Combatting the worst wedding crasher: The ‘Rona

Published by Tucker Bedingfield on

Combatting the worst wedding crasher: The 'Rona

For many married people, fond memories come to mind when they think of their wedding day. A wedding day is an announcement of love with your partner, surrounded by those closest to you–it sounds like a dream come true.

Planning a wedding can take a lot of work. There are a lot of things to consider: the venue, food, drink, music, date, time, guest lists, weather and much more. On average, it takes a couple 13 to 18 months to plan a wedding, but it can be much longer. If 2020 has taught us anything, it’s that a lot can happen in any given time frame. Like a worldwide pandemic.

So, what happens when a couple has dedicated tons of time planning a wedding, and the ‘rona crashes it?

The good news is that although it has been a hard year for everyone, there are couples that have shared their special days in modernized, safe ways. This year has pushed people to think outside of the box to ensure their loved ones can still participate while being safe and staying healthy.

Linzi and Robby Lanterman tied the knot on October 17, 2020. While they did get to celebrate their wedding, it came with its own unique issues.

“At first we didn’t worry too much about it because when this all started, we still had 7 months until the wedding,” Linzi said. “Around July, we began talking seriously about postponing our wedding. I cried for weeks.”

Linzi and Robby Lanterman. Courtesy of Linzi

Linzi recounted the experience being one of the most stressful things she has ever had to do, so stressful for her that her hair began falling out. They still sent out wedding invitations hoping for the best, but by the end of August they eventually decided eloping was their safest option.

Cancelling their ceremony had its own set of stressors: Linzi and Robby had become unemployed due to the pandemic, and cancelling their venue brought on financial concerns.

“Our venue was not happy with our decision and with their lack of compassion during this emotional and devastating time, we ended up parting ways with them,” said Linzi. “So all in all our lives got completely turned upside down.”

The Lanterman’s also kept their guest list as small as possible, which for them meant only parents and siblings. They knew their loved ones were saddened at the thought that they could not participate on their special day, so the couple decided to livestream their wedding on Facebook.

“Having a lot of family that would’ve been crushed to not see us get married, livestreaming it was non-negotiable.” Linzi said.


The pandemic has taught the world new ways of connecting. As the world learns to adapt, there are more and more resources for couples to dive into for tips on livestreaming weddings, and livestreaming could be a practice here to stay.

A world in the midst of a pandemic has been hard for everyone, but the wedding industry is one that has been hit extremely hard. The pandemic hit the United States in March. With spring and summer being the busiest time for the wedding industry, the industry came to a halt.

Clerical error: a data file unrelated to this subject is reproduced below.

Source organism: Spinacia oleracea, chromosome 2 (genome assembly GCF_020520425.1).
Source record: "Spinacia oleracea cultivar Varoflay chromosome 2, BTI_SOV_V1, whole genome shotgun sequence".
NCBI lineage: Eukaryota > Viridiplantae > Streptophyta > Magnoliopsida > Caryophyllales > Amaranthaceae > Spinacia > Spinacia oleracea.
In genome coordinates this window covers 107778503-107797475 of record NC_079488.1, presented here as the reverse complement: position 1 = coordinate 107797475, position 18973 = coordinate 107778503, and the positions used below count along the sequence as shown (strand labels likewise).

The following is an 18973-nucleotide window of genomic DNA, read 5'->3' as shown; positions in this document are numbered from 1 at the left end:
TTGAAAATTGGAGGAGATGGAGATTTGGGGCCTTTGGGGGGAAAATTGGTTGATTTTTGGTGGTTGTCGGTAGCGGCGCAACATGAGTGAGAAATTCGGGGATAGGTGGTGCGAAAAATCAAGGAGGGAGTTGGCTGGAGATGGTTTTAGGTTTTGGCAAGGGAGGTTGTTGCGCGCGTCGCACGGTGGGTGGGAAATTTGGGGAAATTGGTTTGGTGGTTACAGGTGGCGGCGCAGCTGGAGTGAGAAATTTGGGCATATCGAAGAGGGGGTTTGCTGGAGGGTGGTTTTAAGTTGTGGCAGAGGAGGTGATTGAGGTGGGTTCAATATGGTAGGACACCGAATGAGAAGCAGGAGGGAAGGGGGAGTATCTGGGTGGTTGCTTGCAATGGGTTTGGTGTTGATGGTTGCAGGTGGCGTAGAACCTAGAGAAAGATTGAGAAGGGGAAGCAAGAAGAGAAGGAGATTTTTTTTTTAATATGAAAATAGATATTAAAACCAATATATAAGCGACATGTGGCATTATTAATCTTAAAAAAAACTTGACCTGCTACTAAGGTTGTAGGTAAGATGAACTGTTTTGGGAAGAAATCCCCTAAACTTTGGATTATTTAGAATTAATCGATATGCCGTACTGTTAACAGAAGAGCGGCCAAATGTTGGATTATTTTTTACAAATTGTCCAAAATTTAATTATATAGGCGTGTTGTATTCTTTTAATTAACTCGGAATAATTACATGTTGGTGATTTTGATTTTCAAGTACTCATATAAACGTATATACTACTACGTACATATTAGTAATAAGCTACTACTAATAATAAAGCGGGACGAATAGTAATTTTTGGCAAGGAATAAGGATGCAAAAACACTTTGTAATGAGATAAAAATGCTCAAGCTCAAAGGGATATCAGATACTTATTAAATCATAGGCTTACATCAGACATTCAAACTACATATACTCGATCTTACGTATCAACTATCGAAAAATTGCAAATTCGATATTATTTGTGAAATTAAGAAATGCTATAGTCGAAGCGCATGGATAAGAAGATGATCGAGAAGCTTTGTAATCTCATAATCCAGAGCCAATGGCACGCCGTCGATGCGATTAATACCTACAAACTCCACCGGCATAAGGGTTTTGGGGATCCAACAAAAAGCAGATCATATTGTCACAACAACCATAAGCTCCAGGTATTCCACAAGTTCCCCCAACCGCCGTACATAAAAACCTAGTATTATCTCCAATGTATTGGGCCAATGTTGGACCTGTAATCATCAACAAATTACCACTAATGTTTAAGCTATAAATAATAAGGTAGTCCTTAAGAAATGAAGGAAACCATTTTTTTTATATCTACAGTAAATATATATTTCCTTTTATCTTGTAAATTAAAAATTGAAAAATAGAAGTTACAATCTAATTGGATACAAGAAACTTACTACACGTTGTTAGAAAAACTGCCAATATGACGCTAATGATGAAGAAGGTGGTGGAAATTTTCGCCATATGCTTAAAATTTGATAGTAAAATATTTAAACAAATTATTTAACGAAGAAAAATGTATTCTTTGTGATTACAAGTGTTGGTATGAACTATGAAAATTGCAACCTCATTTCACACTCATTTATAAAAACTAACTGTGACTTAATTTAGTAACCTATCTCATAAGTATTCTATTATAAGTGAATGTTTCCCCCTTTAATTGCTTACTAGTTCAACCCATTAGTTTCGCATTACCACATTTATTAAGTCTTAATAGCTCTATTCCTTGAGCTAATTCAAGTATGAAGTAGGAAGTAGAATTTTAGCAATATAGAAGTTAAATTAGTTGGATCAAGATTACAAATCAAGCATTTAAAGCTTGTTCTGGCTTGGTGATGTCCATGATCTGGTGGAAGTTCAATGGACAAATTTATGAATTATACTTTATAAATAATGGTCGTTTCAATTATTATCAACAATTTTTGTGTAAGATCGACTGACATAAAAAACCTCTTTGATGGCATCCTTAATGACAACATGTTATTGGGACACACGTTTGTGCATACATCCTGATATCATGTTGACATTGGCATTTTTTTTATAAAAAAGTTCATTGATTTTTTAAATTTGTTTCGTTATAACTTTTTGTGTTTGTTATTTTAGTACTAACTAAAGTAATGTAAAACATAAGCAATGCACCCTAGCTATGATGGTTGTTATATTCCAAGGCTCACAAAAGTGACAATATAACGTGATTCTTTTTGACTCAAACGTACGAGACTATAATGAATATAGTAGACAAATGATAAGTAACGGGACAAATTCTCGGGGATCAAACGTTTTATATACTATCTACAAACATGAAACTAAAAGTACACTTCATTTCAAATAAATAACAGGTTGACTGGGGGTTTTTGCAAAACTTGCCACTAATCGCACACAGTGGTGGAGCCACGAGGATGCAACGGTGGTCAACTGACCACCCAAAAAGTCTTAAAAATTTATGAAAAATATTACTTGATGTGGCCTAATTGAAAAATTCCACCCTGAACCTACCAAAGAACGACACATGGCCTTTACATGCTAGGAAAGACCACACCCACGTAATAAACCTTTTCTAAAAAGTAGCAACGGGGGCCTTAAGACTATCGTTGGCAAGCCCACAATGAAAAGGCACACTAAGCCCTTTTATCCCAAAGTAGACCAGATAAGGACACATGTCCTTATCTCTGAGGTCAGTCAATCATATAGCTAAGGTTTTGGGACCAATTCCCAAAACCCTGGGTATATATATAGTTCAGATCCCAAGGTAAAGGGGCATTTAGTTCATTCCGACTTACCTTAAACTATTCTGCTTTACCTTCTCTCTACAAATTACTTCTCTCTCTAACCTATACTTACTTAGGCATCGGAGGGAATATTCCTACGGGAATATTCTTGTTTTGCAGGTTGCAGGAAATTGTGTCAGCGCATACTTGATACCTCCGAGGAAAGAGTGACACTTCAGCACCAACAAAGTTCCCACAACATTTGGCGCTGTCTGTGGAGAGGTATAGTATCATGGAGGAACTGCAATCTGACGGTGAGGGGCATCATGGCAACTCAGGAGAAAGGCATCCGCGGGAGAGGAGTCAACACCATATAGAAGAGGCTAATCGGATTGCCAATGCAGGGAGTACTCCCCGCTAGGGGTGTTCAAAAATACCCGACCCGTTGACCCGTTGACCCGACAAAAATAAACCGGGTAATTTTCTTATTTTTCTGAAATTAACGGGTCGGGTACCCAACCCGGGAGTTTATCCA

At Once Upon a Time Weddings, sisters Shannon Hughes and Allison Ross, venue owners, noted some of these accommodations and hardships they have had to face.

Tucker Bedingfield | Avant-Youth

“In March we had to push back a lot of things because all of the rules the governor implemented that restricted big gatherings,” Allison said. “There were three weddings back to back we had to move.” 

Once they were able to reopen, wedding parties had to adjust their guest list for social distancing. On top of this, they asked that there be no buffet-style food servings at the weddings, but individualized plates to cut back on the handling of food.

On top of this, they asked that there be no buffet-style food servings at the weddings, but individualized plates to cut back on the handling of food.

“The biggest issue we have seen is cancellations,” Shannon saidnoted. “I have people already rescheduling for 2022, but what happens is they are taking another prime wedding day. That means we have lost the money for that day, even if we have gained the money from another day.” 

While the wedding industry is bouncing back from the nationwide shutdown, it could be years before they come back from it completely.

Weddings might look a bit different with COVID-19, but couples are still finding ways to say “I do.” Some couples have turned to Zoom weddings or livestreaming, while others are trying to navigate social distancing during the celebrations. The Center for Disease Control has even released guidelines that can help plan a safe and fun event. With the practices of social distancing and sanitization, coupled with the newfound ways for us to connect, weddings can serve as a glimmer of hope in ever-changing times.

“The thing I wish I understood is that the day I got married was just as special, if not more, than the day I had planned,” Linzi said. “No matter how the day turns out, the day you get married will be special and joyous in ways you can’t even imagine.”

During these unprecedented times, it is little moments of love and joy that we have to look forward to, no matter how public or private.

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Tucker Bedingfield

Tucker Bedingfield is a senior at Kennesaw State University, studying journalism and emerging media. She can usually be found buried in her laptop, coffee in hand, or at the local record shop (coffee still in hand). Bedingfield has had a passion for writing since high school and likes to use her writing skills to tell stories of other people. She is a firm believer that everyone has a fascinating story to share, it’s just a matter of asking the right questions.

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